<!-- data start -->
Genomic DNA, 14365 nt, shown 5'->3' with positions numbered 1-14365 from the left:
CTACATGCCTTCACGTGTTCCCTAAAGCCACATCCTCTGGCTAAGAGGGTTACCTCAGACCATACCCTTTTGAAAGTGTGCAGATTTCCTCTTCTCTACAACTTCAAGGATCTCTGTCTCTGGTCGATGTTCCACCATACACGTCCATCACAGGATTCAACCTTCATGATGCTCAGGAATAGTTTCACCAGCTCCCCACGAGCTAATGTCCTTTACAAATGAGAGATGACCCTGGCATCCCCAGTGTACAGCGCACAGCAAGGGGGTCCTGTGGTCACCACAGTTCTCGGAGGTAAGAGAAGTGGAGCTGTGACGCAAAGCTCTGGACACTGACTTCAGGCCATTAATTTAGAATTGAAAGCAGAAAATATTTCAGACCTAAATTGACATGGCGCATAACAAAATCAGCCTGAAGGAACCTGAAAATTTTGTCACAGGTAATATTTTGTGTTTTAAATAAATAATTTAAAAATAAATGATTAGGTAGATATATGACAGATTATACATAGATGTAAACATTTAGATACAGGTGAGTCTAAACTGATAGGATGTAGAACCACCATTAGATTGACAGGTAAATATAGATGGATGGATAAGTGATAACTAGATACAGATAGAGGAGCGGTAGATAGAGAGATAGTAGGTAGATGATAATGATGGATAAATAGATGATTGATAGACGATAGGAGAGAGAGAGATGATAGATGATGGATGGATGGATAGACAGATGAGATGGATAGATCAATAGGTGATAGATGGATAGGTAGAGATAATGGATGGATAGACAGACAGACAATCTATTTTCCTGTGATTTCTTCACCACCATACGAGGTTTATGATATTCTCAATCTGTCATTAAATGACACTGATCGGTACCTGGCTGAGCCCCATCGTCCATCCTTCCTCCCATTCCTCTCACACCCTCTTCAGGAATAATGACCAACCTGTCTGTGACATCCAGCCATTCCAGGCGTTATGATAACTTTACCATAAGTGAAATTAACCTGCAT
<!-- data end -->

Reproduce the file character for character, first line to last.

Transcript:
Genomic DNA, 14365 nt, shown 5'->3' with positions numbered 1-14365 from the left:
CTACATGCCTTCACGTGTTCCCTAAAGCCACATCCTCTGGCTAAGAGGGTTACCTCAGACCATACCCTTTTGAAAGTGTGCAGATTTCCTCTTCTCTACAACTTCAAGGATCTCTGTCTCTGGTCGATGTTCCACCATACACGTCCATCACAGGATTCAACCTTCATGATGCTCAGGAATAGTTTCACCAGCTCCCCACGAGCTAATGTCCTTTACAAATGAGAGATGACCCTGGCATCCCCAGTGTACAGCGCACAGCAAGGGGGTCCTGTGGTCACCACAGTTCTCGGAGGTAAGAGAAGTGGAGCTGTGACGCAAAGCTCTGGACACTGACTTCAGGCCATTAATTTAGAATTGAAAGCAGAAAATATTTCAGACCTAAATTGACATGGCGCATAACAAAATCAGCCTGAAGGAACCTGAAAATTTTGTCACAGGTAATATTTTGTGTTTTAAATAAATAATTTAAAAATAAATGATTAGGTAGATATATGACAGATTATACATAGATGTAAACATTTAGATACAGGTGAGTCTAAACTGATAGGATGTAGAACCACCATTAGATTGACAGGTAAATATAGATGGATGGATAAGTGATAACTAGATACAGATAGAGGAGCGGTAGATAGAGAGATAGTAGGTAGATGATAATGATGGATAAATAGATGATTGATAGACGATAGGAGAGAGAGAGATGATAGATGATGGATGGATGGATAGACAGATGAGATGGATAGATCAATAGGTGATAGATGGATAGGTAGAGATAATGGATGGATAGACAGACAGACAATCTATTTTCCTGTGATTTCTTCACCACCATACGAGGTTTATGATATTCTCAATCTGTCATTAAATGACACTGATCGGTACCTGGCTGAGCCCCATCGTCCATCCTTCCTCCCATTCCTCTCACACCCTCTTCAGGAATAATGACCAACCTGTCTGTGACATCCAGCCATTCCAGGCGTTATGATAACTTTACCATAAGTGAAATTAACCTGCAT